HOME SCHOOL BOOK REVIEW
Book: Santander: Rambling on Borrowed Time
Author: David Ellison
Publisher: Independently published, 2020
Language level: 3
(1=nothing objectionable; 2=common euphemisms and/or childish slang terms; 3=some cursing and/or profanity; 4=a lot of cursing and/or profanity; 5=obscenity and/or vulgarity)
Recommended reading level: Adults
Rating: *** 3 stars
(5 stars=EXCELLENT; 4 stars=GOOD; 3 stars=FAIR; 2 stars=POOR; 1 star=VERY POOR; no stars=NOT RECOMMENDED)
Reviewed by Wayne S. Walker
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Ellison, David. Santander: Rambling on Borrowed Time (Published independently in 2020). During his thirty-six-year career, author David Ellison was a teacher, mentor teacher, school administrator, education columnist, and community activist. He worked in schools foreign and domestic, public and private, grades four through college. His treks through five continents included volunteering in far-flung villages, and surviving harrowing adventures. He served as the New Haven Unified and the American Council of School Administrators Region VI Teacher of the Year in 1996. Now retired, Ellison reads, writes, hikes, kayaks, cares for abandoned dogs, and teaches children English in Ajijic, Mexico. And he continues to travel.
Santander is a book of autobiographical essays, some taken from Ellison’s education column. His “ramblings,” like Caesar’s Gaul, are divided into three parts—life, schools, and the world. Occasionally, the “d” and “h” words are found and the term “God” is used as an exclamation; the phrases “God d*** it” and “s. o. b.” each occurs once. There is also one instance described where the author becomes drunk on beer. Not everyone will agree with all his views on politics or his interpretations of history, but the issues that he raises in these areas are important points to consider and discuss.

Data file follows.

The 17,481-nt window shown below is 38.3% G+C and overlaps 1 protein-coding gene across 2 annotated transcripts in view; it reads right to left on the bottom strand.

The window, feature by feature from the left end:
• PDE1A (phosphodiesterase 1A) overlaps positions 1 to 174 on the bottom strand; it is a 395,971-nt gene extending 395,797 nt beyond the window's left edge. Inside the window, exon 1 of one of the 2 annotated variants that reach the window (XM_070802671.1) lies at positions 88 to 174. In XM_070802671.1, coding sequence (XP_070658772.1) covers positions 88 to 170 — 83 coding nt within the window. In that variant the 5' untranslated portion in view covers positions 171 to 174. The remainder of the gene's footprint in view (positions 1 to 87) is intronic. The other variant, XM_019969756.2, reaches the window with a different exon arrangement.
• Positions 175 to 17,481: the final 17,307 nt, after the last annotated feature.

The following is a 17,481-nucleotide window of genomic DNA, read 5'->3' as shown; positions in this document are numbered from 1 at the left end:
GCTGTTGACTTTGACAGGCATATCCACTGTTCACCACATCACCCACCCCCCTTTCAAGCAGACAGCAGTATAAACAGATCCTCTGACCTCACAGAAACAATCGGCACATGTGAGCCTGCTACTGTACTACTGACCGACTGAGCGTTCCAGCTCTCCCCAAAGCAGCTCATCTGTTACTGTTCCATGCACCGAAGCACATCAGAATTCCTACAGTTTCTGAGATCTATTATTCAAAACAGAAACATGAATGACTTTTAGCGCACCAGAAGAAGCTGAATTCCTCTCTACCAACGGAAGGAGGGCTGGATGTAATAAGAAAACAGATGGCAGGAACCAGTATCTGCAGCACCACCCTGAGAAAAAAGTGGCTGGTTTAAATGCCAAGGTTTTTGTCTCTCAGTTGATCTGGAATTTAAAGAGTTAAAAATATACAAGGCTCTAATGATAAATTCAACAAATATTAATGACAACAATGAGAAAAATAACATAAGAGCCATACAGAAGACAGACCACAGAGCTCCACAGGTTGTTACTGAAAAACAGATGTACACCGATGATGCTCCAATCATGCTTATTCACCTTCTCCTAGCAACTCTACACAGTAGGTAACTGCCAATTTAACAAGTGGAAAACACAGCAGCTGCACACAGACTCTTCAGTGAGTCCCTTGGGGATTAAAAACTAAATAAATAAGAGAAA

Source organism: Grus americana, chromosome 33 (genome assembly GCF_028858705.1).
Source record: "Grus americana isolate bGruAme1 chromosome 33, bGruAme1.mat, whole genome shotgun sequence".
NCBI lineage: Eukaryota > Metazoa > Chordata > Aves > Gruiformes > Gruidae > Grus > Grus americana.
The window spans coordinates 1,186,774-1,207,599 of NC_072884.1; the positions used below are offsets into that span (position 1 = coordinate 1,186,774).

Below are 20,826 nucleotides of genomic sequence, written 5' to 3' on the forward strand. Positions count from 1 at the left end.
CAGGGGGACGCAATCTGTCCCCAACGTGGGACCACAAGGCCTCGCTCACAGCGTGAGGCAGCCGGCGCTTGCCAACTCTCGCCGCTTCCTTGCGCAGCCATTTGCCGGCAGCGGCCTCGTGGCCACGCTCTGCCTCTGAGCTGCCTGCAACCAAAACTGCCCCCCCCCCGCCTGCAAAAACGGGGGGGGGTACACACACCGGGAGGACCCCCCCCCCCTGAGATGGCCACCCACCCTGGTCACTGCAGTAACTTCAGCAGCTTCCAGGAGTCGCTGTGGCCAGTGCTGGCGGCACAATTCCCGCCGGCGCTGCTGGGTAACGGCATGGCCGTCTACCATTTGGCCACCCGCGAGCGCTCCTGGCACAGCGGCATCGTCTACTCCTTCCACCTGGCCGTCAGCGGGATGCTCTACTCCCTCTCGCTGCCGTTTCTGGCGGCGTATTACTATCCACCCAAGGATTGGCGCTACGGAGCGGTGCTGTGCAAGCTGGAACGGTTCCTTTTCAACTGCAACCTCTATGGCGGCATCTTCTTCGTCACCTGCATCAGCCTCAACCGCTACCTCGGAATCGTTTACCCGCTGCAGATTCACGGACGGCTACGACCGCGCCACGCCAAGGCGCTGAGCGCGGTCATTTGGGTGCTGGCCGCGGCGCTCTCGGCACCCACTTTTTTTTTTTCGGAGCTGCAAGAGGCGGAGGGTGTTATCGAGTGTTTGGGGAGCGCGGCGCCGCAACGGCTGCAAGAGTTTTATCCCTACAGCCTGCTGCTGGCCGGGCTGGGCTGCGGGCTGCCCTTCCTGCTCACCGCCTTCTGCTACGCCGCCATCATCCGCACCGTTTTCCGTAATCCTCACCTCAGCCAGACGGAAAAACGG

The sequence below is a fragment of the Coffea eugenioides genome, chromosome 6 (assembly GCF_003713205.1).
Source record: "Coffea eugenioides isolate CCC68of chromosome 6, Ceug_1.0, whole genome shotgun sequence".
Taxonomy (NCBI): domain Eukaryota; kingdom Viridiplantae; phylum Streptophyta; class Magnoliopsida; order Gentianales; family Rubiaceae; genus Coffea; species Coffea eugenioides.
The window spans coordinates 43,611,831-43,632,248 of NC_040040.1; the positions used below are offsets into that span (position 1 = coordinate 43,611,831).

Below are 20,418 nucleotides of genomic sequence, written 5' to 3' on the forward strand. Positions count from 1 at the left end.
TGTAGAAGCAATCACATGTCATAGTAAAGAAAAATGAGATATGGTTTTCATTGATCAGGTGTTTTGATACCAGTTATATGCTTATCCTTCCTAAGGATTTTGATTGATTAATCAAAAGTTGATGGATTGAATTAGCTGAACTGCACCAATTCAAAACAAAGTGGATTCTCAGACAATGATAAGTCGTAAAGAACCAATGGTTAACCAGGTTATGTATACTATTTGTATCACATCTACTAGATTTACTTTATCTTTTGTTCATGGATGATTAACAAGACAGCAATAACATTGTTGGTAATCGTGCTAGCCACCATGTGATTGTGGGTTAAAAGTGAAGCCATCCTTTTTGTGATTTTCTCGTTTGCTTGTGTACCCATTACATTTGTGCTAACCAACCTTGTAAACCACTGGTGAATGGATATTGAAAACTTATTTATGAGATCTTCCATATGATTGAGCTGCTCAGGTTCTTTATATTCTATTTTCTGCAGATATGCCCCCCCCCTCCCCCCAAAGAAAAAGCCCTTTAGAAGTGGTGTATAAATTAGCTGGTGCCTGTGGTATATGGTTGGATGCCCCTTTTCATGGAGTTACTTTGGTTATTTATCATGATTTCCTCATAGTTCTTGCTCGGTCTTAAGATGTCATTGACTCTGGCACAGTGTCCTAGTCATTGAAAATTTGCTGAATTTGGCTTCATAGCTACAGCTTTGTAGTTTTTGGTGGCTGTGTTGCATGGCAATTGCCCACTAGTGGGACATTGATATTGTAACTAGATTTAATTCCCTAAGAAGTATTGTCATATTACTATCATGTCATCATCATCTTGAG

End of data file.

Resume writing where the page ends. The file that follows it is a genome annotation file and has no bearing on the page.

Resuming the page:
Some potential readers might like to know that Ellison describes himself as “a former Catholic, now openly gay teacher/traveler.” Concerning his belief system, he makes statements like, “Were I still religious,” but he also told me, “Even so, as with the story of my friend, Lori, I respect faith.” He does occasionally mention his homosexuality at times in these essays, such as the one on “Rainbow Lining” and a few others that involved his coming out of the closet and wearing his Rainbow Pride bracelet to class, but it is certainly not the main focus of the book. Ellison’s observations about education, based on his experiences as a teacher, are especially interesting and enlightening.